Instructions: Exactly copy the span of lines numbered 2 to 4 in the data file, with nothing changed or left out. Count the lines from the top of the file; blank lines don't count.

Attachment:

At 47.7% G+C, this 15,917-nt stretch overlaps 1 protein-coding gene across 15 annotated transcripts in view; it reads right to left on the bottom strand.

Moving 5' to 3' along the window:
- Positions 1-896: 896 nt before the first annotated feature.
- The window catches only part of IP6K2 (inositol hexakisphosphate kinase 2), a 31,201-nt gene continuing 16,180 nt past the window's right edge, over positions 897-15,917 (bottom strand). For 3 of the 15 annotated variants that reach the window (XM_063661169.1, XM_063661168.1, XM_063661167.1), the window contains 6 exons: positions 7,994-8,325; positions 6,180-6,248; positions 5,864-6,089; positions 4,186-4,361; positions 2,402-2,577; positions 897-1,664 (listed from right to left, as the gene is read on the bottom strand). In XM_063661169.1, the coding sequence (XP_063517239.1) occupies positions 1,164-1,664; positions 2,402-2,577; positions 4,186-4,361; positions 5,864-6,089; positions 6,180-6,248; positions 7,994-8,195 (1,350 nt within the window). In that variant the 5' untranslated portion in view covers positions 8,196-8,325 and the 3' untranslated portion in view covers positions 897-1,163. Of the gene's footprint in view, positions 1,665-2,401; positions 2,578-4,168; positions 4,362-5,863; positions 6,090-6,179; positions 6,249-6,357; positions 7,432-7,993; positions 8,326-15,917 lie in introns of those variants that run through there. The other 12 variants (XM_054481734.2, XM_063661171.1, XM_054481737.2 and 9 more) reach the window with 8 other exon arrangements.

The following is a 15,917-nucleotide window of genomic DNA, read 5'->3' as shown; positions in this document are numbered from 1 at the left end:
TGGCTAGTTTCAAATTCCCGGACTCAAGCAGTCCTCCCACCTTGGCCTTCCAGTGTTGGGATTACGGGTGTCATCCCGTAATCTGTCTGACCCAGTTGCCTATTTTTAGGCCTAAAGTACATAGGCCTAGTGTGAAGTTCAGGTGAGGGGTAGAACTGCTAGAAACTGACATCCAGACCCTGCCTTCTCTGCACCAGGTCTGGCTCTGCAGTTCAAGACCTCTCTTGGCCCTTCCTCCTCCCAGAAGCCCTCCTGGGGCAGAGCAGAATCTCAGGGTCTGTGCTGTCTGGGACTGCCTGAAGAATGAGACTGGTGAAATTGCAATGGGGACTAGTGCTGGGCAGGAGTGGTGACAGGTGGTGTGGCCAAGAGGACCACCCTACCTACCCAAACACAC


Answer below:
Moving 5' to 3' along the window:
- Positions 1-896: 896 nt before the first annotated feature.
- The window catches only part of IP6K2 (inositol hexakisphosphate kinase 2), a 31,201-nt gene continuing 16,180 nt past the window's right edge, over positions 897-15,917 (bottom strand). For 3 of the 15 annotated variants that reach the window (XM_063661169.1, XM_063661168.1, XM_063661167.1), the window contains 6 exons: positions 7,994-8,325; positions 6,180-6,248; positions 5,864-6,089; positions 4,186-4,361; positions 2,402-2,577; positions 897-1,664 (listed from right to left, as the gene is read on the bottom strand). In XM_063661169.1, the coding sequence (XP_063517239.1) occupies positions 1,164-1,664; positions 2,402-2,577; positions 4,186-4,361; positions 5,864-6,089; positions 6,180-6,248; positions 7,994-8,195 (1,350 nt within the window). In that variant the 5' untranslated portion in view covers positions 8,196-8,325 and the 3' untranslated portion in view covers positions 897-1,163. Of the gene's footprint in view, positions 1,665-2,401; positions 2,578-4,168; positions 4,362-5,863; positions 6,090-6,179; positions 6,249-6,357; positions 7,432-7,993; positions 8,326-15,917 lie in introns of those variants that run through there. The other 12 variants (XM_054481734.2, XM_063661171.1, XM_054481737.2 and 9 more) reach the window with 8 other exon arrangements.